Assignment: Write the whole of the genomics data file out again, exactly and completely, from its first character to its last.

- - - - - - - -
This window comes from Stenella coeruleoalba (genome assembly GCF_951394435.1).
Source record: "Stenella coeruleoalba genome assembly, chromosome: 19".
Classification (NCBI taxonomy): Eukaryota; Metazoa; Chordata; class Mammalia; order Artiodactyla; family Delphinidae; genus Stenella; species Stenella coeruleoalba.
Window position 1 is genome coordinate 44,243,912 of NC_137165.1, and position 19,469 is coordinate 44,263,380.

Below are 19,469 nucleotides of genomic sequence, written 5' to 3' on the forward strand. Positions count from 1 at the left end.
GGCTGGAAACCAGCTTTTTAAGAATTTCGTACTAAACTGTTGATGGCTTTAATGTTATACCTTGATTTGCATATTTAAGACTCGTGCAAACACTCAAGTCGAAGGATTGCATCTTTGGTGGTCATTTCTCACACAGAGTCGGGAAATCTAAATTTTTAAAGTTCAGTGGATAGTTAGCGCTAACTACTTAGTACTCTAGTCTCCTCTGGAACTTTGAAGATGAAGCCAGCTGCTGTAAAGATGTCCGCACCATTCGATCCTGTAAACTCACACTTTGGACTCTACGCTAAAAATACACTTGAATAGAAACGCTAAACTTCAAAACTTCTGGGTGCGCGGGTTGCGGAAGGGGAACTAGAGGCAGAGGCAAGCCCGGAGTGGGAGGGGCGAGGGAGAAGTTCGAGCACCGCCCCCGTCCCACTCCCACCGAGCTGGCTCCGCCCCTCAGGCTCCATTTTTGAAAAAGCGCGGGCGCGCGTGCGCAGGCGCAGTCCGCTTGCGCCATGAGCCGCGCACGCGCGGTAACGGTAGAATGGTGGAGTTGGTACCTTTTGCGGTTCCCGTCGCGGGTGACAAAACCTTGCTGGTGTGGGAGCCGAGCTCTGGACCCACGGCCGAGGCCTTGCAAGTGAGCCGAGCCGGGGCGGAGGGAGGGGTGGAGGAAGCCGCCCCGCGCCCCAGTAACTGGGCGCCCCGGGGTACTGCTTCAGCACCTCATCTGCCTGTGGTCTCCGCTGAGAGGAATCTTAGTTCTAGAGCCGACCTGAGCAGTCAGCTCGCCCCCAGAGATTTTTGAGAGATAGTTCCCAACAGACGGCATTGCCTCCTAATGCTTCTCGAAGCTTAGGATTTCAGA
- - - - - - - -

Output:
This window comes from Stenella coeruleoalba (genome assembly GCF_951394435.1).
Source record: "Stenella coeruleoalba genome assembly, chromosome: 19".
Classification (NCBI taxonomy): Eukaryota; Metazoa; Chordata; class Mammalia; order Artiodactyla; family Delphinidae; genus Stenella; species Stenella coeruleoalba.
Window position 1 is genome coordinate 44,243,912 of NC_137165.1, and position 19,469 is coordinate 44,263,380.

Below are 19,469 nucleotides of genomic sequence, written 5' to 3' on the forward strand. Positions count from 1 at the left end.
GGCTGGAAACCAGCTTTTTAAGAATTTCGTACTAAACTGTTGATGGCTTTAATGTTATACCTTGATTTGCATATTTAAGACTCGTGCAAACACTCAAGTCGAAGGATTGCATCTTTGGTGGTCATTTCTCACACAGAGTCGGGAAATCTAAATTTTTAAAGTTCAGTGGATAGTTAGCGCTAACTACTTAGTACTCTAGTCTCCTCTGGAACTTTGAAGATGAAGCCAGCTGCTGTAAAGATGTCCGCACCATTCGATCCTGTAAACTCACACTTTGGACTCTACGCTAAAAATACACTTGAATAGAAACGCTAAACTTCAAAACTTCTGGGTGCGCGGGTTGCGGAAGGGGAACTAGAGGCAGAGGCAAGCCCGGAGTGGGAGGGGCGAGGGAGAAGTTCGAGCACCGCCCCCGTCCCACTCCCACCGAGCTGGCTCCGCCCCTCAGGCTCCATTTTTGAAAAAGCGCGGGCGCGCGTGCGCAGGCGCAGTCCGCTTGCGCCATGAGCCGCGCACGCGCGGTAACGGTAGAATGGTGGAGTTGGTACCTTTTGCGGTTCCCGTCGCGGGTGACAAAACCTTGCTGGTGTGGGAGCCGAGCTCTGGACCCACGGCCGAGGCCTTGCAAGTGAGCCGAGCCGGGGCGGAGGGAGGGGTGGAGGAAGCCGCCCCGCGCCCCAGTAACTGGGCGCCCCGGGGTACTGCTTCAGCACCTCATCTGCCTGTGGTCTCCGCTGAGAGGAATCTTAGTTCTAGAGCCGACCTGAGCAGTCAGCTCGCCCCCAGAGATTTTTGAGAGATAGTTCCCAACAGACGGCATTGCCTCCTAATGCTTCTCGAAGCTTAGGATTTCAGA